> Another Welter sister, 87-year-old Sister Claverine, is still active and
> clearheaded. A fourth sibling, Sister Mary Stella, died in 1996 at 80.
> "I wouldn't have any idea why this happened to Mary Ursula," said Sister
> Nicolette, "but I just feel like I'll keep my mental faculties."
> Some of Dr. Snowdon's research suggests she might be right. Sister
> Nicolette's autobiography, written when she was 20, was full of what Dr.
> Snowdon calls "idea density," many thoughts woven into a small number of
> words, a trait correlating closely with nuns who later escaped
> One sentence in Sister Nicolette's essay, for example, reads, "After I
> finished the eighth grade in 1921 I desired to become an aspirant at
> Mankato but I myself did not have the courage to ask the permission of my
> parents so Sister Agreda did it in my stead and they readily gave their
> Compare that to the essay of another Mankato nun, who is in her late 90's
> and has performed steadily worse on the memory tests. The nun, who sat
> quietly by a window the other day, wrote in her essay, "After I left
> school, I worked in the post-office."
> The Nun Study's latest published findings offer similarly provocative
> ideas about how positive emotional state in early life may contribute to
> living longer. Experts say linking positive emotions in the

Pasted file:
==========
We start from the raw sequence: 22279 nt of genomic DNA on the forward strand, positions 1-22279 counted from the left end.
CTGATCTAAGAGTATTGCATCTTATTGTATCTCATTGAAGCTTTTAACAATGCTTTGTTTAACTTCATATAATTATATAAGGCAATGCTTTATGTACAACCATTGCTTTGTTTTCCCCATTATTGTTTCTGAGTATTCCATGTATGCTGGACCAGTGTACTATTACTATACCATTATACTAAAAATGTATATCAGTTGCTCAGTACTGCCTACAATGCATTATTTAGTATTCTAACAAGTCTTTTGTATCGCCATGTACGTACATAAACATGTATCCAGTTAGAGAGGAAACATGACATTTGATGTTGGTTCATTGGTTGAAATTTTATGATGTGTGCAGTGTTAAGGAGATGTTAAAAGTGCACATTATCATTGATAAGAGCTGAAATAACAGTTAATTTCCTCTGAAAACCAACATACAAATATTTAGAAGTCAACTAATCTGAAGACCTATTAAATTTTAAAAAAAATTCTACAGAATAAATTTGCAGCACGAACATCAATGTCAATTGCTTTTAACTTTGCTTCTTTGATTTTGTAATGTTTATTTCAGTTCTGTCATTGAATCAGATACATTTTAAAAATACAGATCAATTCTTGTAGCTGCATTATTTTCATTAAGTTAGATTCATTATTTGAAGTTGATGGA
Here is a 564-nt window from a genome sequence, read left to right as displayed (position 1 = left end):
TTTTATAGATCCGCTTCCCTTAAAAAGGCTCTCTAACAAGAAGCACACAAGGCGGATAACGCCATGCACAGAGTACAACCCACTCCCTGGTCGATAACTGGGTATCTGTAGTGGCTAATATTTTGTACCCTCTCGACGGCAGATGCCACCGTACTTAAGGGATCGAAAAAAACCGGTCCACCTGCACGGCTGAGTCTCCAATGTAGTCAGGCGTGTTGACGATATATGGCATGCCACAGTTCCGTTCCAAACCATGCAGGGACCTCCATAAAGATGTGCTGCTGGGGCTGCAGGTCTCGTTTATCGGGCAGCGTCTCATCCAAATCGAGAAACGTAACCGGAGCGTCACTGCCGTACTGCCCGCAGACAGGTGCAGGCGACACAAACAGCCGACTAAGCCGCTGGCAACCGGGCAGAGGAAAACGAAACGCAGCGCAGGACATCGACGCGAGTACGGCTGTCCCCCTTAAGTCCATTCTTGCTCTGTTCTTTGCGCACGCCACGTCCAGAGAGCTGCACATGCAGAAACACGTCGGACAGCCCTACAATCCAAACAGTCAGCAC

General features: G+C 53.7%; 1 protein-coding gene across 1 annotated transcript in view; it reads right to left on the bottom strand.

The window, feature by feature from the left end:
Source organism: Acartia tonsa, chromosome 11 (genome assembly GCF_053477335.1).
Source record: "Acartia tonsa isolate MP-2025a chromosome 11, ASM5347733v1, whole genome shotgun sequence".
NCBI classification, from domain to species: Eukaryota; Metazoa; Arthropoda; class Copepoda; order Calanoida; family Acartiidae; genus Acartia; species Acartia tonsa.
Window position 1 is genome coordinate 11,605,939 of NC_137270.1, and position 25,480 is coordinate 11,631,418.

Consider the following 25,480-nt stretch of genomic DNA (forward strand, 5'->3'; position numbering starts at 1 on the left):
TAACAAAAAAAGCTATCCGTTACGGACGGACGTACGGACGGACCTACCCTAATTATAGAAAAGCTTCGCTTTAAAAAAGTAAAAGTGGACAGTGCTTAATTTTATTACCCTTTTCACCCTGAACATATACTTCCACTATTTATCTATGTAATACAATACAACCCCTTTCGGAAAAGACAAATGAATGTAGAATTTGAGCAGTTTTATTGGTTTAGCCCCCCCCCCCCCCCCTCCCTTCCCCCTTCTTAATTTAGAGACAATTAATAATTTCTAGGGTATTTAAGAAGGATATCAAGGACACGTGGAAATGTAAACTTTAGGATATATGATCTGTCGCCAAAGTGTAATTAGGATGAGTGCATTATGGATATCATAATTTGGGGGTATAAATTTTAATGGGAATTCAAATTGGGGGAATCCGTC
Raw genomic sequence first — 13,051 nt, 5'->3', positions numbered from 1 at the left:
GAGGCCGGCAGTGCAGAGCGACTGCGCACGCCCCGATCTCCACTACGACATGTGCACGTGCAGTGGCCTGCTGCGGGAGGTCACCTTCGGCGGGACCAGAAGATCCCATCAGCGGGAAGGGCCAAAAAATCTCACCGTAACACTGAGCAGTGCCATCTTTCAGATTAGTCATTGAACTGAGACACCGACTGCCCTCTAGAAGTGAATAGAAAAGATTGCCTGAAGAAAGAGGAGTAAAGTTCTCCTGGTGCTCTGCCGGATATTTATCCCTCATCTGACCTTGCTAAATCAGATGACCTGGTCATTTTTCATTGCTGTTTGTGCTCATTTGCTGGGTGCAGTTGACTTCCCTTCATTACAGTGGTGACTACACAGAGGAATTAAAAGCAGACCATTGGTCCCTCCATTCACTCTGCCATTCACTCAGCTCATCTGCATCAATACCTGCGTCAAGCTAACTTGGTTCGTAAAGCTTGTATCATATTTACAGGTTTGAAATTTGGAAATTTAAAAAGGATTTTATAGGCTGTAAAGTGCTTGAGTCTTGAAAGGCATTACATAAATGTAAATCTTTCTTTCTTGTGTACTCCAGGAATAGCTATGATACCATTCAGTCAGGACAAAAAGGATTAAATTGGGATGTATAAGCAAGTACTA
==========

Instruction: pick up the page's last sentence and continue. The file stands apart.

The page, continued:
> autobiographies to longer life echoes other studies showing that
> depression increases risk of cardiovascular disease and that people rated
> as optimists on personality tests were more likely than pessimists to be
> alive 30 years later.
> The findings also raise questions like, What underlies the positive
> "How much of this is temperament?" Dr. Suzman said. "How much of it is
> affected by life events and critical relationships with parents, friends,
> teachers, peers?"
> Overall, Dr. Snowdon says, the nuns live significantly longer than other
> women. Of the 678 in the study, 295 are alive and are all 85 or older. In
> the Mankato convent alone, there have been seven centenarians, many free
> of dementia.
> One is Sister Esther Boor, who at 106 speeds through the labyrinth of
> halls with a royal blue walker, glazes ceramic nativity scenes for the
> gift shop and pedals an exercise bike every day, her black veil flapping,
> an orange towel draped over her legs for modesty.
> "Sometimes I feel like I'm 150, but I just made up my mind I'm not going
> to give up," said Sister Esther, who gives her exercise therapists yellow
> notes with phrases from books she reads. "Think no evil, do no evil, hear
> no evil," she wrote recently, "and you will never write a best-selling
> Sister Esther's autobiographical essay, written 80 years ago, is
> similarly upbeat, speaking fondly of her family and her decision to
> become a nun.
> Dr. Snowdon's condition that nuns donate their brains was a stumbling
> block for some of the sisters.
> "I had a hard time with it," said Sister Claverine, who delayed signing
> up. "I had an image of myself being buried intact."
> But Sister Rita Schwalbe, the convent's health administrator when the
> study began, said she had told them that as nuns they had made "the